Friday, July 30, 2010

Stress Management In Times of Crisis

When we face everyday stress or even chronic stress, our approach to stress management is different than how we approach crisis stress management. More specifically, everyday stress management is in some ways similar and in other ways different from when we face a major challenge or crisis. We may use similar strategies with everyday stress or crisis-level stress, for example seeking social support or taking a mental break. However, we may be much more intense or focused when facing crisis stress management--rather than talking about our day with a good friend, for example, we may lean on our friends for moral support as well as for practical support with things like cooking meals, help with children, or even sometimes financial assistance. We may seek help from a professional, such as a therapist or coach. We may find a support group. Seeking social support is a strategy for relieving stress that ranges from mild to major, but the level of social support we require can also range from mild to major.

In this way, when we face a crisis, we can use stress management techniques that we already employ in our lives, but in new ways that can help us relieve the greater levels of stress that we may face in a crisis. Here are some suggestions for crisis stress management that include stress management strategies you may already be using, but with a shift.

Social Support

As I mentioned above, when you're having a bad day, you may call a friend for a little venting or support. When you're dealing with the chronic stress of a frustrating job, you may have a group of friends you can talk to about it, or you may seek out support for managing job stress.

When you're facing a bigger crisis, you may take steps for finding greater support and more significant change: friends may bring meals so you don't have to worry about cooking for a while, or they may offer to help in other ways if you just say the word; this is why relationships can be so helpful in times of crisis.

Meditation and Mental Breaks

Eliminating the stress you're experiencing might not always be possible, especially when you're in the throes of a crisis. However, you can give yourself breaks from the stress through meditation and through simply giving yourself mental 'time-out's. Meditation can be helpful not only because it allows you to stop experiencing the thoughts that keep your stress response triggered, but because it allows your body to slow down and relax, and can bring on the relaxation response, which counteracts chronic stress. Long-term meditation can make you less reactive to stress, but in times of crisis, even 5-minute meditations can have a beneficial effect.

Self Care

When experiencing a crisis, stress management can fall by the wayside, and so can self care. However, when we're tired, hungry (or sustained by a poor diet), and sedentary, we can also be more reactive to stress. That's why taking care of our own basic physical needs during a crisis is so important for stress management. In times of everyday stress, it's good to treat your body well; during a crisis, it's essential to focus on healthy eating, getting at least some exercise, and getting quality sleep.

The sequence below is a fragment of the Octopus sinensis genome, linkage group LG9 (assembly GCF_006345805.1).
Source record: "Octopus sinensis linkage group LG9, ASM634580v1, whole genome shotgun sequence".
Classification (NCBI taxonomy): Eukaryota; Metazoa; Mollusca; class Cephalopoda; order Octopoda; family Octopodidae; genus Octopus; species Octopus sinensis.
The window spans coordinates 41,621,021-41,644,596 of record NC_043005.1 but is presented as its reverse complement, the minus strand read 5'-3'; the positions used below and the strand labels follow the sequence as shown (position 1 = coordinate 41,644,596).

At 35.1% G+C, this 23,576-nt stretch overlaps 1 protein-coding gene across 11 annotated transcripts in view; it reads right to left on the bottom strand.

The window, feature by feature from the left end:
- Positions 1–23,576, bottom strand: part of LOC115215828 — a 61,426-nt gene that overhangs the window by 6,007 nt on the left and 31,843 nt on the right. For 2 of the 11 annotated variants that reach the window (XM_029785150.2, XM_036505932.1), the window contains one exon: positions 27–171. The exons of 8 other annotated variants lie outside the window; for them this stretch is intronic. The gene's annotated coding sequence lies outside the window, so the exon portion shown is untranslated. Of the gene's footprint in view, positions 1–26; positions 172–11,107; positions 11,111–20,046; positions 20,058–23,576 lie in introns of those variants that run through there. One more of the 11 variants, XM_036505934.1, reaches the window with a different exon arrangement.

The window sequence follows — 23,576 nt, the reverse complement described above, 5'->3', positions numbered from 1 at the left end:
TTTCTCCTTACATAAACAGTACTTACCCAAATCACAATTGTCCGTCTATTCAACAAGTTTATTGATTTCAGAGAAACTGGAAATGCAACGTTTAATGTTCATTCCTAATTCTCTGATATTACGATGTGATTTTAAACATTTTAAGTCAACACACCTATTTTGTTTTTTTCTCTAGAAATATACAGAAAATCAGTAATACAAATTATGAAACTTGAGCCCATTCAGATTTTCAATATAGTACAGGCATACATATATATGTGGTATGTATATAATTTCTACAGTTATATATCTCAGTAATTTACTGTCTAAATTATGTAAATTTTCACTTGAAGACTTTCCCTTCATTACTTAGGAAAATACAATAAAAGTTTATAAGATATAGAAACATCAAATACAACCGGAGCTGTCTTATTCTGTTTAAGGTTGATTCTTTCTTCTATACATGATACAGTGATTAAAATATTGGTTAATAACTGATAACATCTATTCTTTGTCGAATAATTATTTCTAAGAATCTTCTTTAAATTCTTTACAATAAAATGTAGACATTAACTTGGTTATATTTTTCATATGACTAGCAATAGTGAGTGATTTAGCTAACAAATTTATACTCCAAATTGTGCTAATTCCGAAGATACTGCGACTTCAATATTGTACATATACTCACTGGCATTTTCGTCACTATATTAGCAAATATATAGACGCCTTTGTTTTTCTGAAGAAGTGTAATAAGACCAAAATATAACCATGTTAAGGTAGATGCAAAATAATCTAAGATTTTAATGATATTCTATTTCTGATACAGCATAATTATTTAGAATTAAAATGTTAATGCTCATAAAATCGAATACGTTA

Writing about your feelings of stress can be a good way to release them. Writing about things you can do to affect your situation can help you maintain feelings of hope and greater control in a crisis. Writing about three things for which you can feel grateful at the end of each day can help you stay optimistic, maintain gratitude, and relieve stress during a crisis. Crisis stress management can mean utilizing these specific focused techniques while journaling.

Maintain a Positive Attitude

Often what we focus on can make the difference between feeling overwhelmed and successfully managing stress during a crisis. One way to stay positive is through cognitive restructuring--actively cultivating a mindset that focuses on the positive and downplays the negative. During a crisis, finding meaning may be especially valuable, but many types of discipline in thoughts can help.

Prayer and Meditation

Many people find strength in their spirituality, especially during times of crisis. The support of a spiritual community, as well as the strength of spiritual teachings, can be a great source of comfort and stress relief. If you hold spiritual beliefs, don't forget the beneficial effects of prayer as a form of crisis stress management.

Pare Down Your Schedule

When coping with a crisis, it's important to maintain your energy and reserves. That usually means cutting out activities that drain you, aren't enjoyable or are unnecessary. When in crisis mode, we may have to cut deeper into the schedule, with the understanding that we can always add activities back later. Keep only those activities that are absolutely necessary, or that help you to cope. It can be difficult to know what parts of your schedule to sacrifice, but this article on priorities can help.

Professional Help

If you find yourself unable to cope effectively in a crisis, it's important to seek professional help when necessary. If you're not sure, talk to your doctor. Don't forget to take care of yourself by reaching out for resources when necessary.

Sources: www.

By: Elizabeth Scott

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